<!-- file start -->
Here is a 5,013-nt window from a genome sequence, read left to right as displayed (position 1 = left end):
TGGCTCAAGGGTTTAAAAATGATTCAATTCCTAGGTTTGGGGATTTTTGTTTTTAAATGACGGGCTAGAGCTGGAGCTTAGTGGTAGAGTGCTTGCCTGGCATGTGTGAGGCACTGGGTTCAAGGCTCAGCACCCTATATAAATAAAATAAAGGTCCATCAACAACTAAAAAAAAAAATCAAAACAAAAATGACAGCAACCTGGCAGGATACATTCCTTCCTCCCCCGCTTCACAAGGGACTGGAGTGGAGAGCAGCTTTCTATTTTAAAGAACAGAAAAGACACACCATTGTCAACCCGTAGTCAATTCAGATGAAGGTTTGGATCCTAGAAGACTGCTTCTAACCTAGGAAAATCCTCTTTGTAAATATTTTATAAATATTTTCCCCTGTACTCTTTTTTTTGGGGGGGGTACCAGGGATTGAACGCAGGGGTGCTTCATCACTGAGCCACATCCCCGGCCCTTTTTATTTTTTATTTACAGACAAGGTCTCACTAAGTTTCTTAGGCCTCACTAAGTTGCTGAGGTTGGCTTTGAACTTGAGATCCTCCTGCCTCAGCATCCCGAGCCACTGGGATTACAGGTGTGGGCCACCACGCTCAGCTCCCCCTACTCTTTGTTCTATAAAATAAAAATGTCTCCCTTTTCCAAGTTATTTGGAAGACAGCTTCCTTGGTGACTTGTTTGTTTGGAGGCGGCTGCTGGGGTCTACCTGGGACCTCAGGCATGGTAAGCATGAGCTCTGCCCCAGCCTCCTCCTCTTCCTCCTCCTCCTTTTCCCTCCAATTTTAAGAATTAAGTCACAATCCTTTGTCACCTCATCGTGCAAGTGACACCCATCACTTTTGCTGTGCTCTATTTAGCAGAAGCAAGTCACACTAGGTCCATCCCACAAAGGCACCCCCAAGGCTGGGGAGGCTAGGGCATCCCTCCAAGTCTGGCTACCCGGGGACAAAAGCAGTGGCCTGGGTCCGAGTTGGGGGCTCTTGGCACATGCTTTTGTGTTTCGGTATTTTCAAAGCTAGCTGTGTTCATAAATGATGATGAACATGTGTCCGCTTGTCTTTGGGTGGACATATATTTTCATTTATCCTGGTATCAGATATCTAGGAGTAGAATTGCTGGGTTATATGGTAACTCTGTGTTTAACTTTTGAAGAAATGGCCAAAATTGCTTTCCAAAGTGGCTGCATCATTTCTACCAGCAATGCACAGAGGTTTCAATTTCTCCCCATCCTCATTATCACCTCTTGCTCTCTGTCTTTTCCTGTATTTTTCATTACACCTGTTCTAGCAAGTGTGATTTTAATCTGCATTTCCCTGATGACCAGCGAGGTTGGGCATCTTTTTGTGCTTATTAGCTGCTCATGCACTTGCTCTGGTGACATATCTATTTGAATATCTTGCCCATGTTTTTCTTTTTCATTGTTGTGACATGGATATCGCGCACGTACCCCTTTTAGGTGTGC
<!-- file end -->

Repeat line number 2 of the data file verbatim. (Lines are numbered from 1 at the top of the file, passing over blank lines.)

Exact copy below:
TGGCTCAAGGGTTTAAAAATGATTCAATTCCTAGGTTTGGGGATTTTTGTTTTTAAATGACGGGCTAGAGCTGGAGCTTAGTGGTAGAGTGCTTGCCTGGCATGTGTGAGGCACTGGGTTCAAGGCTCAGCACCCTATATAAATAAAATAAAGGTCCATCAACAACTAAAAAAAAAAATCAAAACAAAAATGACAGCAACCTGGCAGGATACATTCCTTCCTCCCCCGCTTCACAAGGGACTGGAGTGGAGAGCAGCTTTCTATTTTAAAGAACAGAAAAGACACACCATTGTCAACCCGTAGTCAATTCAGATGAAGGTTTGGATCCTAGAAGACTGCTTCTAACCTAGGAAAATCCTCTTTGTAAATATTTTATAAATATTTTCCCCTGTACTCTTTTTTTTGGGGGGGGTACCAGGGATTGAACGCAGGGGTGCTTCATCACTGAGCCACATCCCCGGCCCTTTTTATTTTTTATTTACAGACAAGGTCTCACTAAGTTTCTTAGGCCTCACTAAGTTGCTGAGGTTGGCTTTGAACTTGAGATCCTCCTGCCTCAGCATCCCGAGCCACTGGGATTACAGGTGTGGGCCACCACGCTCAGCTCCCCCTACTCTTTGTTCTATAAAATAAAAATGTCTCCCTTTTCCAAGTTATTTGGAAGACAGCTTCCTTGGTGACTTGTTTGTTTGGAGGCGGCTGCTGGGGTCTACCTGGGACCTCAGGCATGGTAAGCATGAGCTCTGCCCCAGCCTCCTCCTCTTCCTCCTCCTCCTTTTCCCTCCAATTTTAAGAATTAAGTCACAATCCTTTGTCACCTCATCGTGCAAGTGACACCCATCACTTTTGCTGTGCTCTATTTAGCAGAAGCAAGTCACACTAGGTCCATCCCACAAAGGCACCCCCAAGGCTGGGGAGGCTAGGGCATCCCTCCAAGTCTGGCTACCCGGGGACAAAAGCAGTGGCCTGGGTCCGAGTTGGGGGCTCTTGGCACATGCTTTTGTGTTTCGGTATTTTCAAAGCTAGCTGTGTTCATAAATGATGATGAACATGTGTCCGCTTGTCTTTGGGTGGACATATATTTTCATTTATCCTGGTATCAGATATCTAGGAGTAGAATTGCTGGGTTATATGGTAACTCTGTGTTTAACTTTTGAAGAAATGGCCAAAATTGCTTTCCAAAGTGGCTGCATCATTTCTACCAGCAATGCACAGAGGTTTCAATTTCTCCCCATCCTCATTATCACCTCTTGCTCTCTGTCTTTTCCTGTATTTTTCATTACACCTGTTCTAGCAAGTGTGATTTTAATCTGCATTTCCCTGATGACCAGCGAGGTTGGGCATCTTTTTGTGCTTATTAGCTGCTCATGCACTTGCTCTGGTGACATATCTATTTGAATATCTTGCCCATGTTTTTCTTTTTCATTGTTGTGACATGGATATCGCGCACGTACCCCTTTTAGGTGTGC